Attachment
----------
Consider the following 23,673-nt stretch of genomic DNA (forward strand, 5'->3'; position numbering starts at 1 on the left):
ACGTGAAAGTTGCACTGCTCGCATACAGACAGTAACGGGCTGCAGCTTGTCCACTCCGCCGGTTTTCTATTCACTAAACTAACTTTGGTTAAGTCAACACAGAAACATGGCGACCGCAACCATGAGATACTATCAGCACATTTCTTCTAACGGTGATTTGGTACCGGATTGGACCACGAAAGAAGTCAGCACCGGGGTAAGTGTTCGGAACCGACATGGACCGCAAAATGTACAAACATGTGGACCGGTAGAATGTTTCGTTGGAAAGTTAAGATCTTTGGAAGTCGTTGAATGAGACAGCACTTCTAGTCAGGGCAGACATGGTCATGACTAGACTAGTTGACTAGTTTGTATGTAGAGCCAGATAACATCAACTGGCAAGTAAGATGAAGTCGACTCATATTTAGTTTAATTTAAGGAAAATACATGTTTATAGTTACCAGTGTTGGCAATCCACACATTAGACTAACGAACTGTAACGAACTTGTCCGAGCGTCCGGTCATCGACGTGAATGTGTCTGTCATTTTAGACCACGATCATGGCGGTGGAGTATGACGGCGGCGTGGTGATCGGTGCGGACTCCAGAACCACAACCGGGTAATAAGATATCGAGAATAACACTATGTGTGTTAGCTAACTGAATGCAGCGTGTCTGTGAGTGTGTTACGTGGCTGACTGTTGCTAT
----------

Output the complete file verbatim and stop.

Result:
Consider the following 23,673-nt stretch of genomic DNA (forward strand, 5'->3'; position numbering starts at 1 on the left):
ACGTGAAAGTTGCACTGCTCGCATACAGACAGTAACGGGCTGCAGCTTGTCCACTCCGCCGGTTTTCTATTCACTAAACTAACTTTGGTTAAGTCAACACAGAAACATGGCGACCGCAACCATGAGATACTATCAGCACATTTCTTCTAACGGTGATTTGGTACCGGATTGGACCACGAAAGAAGTCAGCACCGGGGTAAGTGTTCGGAACCGACATGGACCGCAAAATGTACAAACATGTGGACCGGTAGAATGTTTCGTTGGAAAGTTAAGATCTTTGGAAGTCGTTGAATGAGACAGCACTTCTAGTCAGGGCAGACATGGTCATGACTAGACTAGTTGACTAGTTTGTATGTAGAGCCAGATAACATCAACTGGCAAGTAAGATGAAGTCGACTCATATTTAGTTTAATTTAAGGAAAATACATGTTTATAGTTACCAGTGTTGGCAATCCACACATTAGACTAACGAACTGTAACGAACTTGTCCGAGCGTCCGGTCATCGACGTGAATGTGTCTGTCATTTTAGACCACGATCATGGCGGTGGAGTATGACGGCGGCGTGGTGATCGGTGCGGACTCCAGAACCACAACCGGGTAATAAGATATCGAGAATAACACTATGTGTGTTAGCTAACTGAATGCAGCGTGTCTGTGAGTGTGTTACGTGGCTGACTGTTGCTAT